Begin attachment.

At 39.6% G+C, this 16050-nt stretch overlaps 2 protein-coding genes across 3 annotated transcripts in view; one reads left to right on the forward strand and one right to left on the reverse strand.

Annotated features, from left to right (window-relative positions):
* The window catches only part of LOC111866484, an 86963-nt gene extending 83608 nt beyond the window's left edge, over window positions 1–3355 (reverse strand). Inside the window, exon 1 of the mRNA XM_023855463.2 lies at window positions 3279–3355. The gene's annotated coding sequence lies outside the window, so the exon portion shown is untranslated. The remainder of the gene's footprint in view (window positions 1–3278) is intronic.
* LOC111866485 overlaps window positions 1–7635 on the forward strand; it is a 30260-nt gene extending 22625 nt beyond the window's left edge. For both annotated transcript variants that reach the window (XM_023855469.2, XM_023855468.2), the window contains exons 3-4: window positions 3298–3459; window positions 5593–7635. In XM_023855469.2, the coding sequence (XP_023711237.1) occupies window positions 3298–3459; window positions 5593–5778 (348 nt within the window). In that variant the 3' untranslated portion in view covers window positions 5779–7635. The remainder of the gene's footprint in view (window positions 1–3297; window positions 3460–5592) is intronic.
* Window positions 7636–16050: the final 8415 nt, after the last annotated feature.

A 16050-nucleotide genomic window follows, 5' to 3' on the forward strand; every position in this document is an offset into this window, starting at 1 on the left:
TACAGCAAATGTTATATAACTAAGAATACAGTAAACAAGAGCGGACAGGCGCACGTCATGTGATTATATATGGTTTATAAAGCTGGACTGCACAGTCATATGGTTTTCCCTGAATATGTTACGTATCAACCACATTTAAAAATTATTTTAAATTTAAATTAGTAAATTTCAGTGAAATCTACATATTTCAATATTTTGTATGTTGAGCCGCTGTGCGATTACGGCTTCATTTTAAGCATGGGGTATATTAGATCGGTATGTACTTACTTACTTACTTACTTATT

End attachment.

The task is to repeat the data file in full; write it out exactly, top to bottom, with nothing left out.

At 39.6% G+C, this 16050-nt stretch overlaps 2 protein-coding genes across 3 annotated transcripts in view; one reads left to right on the forward strand and one right to left on the reverse strand.

Annotated features, from left to right (window-relative positions):
* The window catches only part of LOC111866484, an 86963-nt gene extending 83608 nt beyond the window's left edge, over window positions 1–3355 (reverse strand). Inside the window, exon 1 of the mRNA XM_023855463.2 lies at window positions 3279–3355. The gene's annotated coding sequence lies outside the window, so the exon portion shown is untranslated. The remainder of the gene's footprint in view (window positions 1–3278) is intronic.
* LOC111866485 overlaps window positions 1–7635 on the forward strand; it is a 30260-nt gene extending 22625 nt beyond the window's left edge. For both annotated transcript variants that reach the window (XM_023855469.2, XM_023855468.2), the window contains exons 3-4: window positions 3298–3459; window positions 5593–7635. In XM_023855469.2, the coding sequence (XP_023711237.1) occupies window positions 3298–3459; window positions 5593–5778 (348 nt within the window). In that variant the 3' untranslated portion in view covers window positions 5779–7635. The remainder of the gene's footprint in view (window positions 1–3297; window positions 3460–5592) is intronic.
* Window positions 7636–16050: the final 8415 nt, after the last annotated feature.

A 16050-nucleotide genomic window follows, 5' to 3' on the forward strand; every position in this document is an offset into this window, starting at 1 on the left:
TACAGCAAATGTTATATAACTAAGAATACAGTAAACAAGAGCGGACAGGCGCACGTCATGTGATTATATATGGTTTATAAAGCTGGACTGCACAGTCATATGGTTTTCCCTGAATATGTTACGTATCAACCACATTTAAAAATTATTTTAAATTTAAATTAGTAAATTTCAGTGAAATCTACATATTTCAATATTTTGTATGTTGAGCCGCTGTGCGATTACGGCTTCATTTTAAGCATGGGGTATATTAGATCGGTATGTACTTACTTACTTACTTACTTATT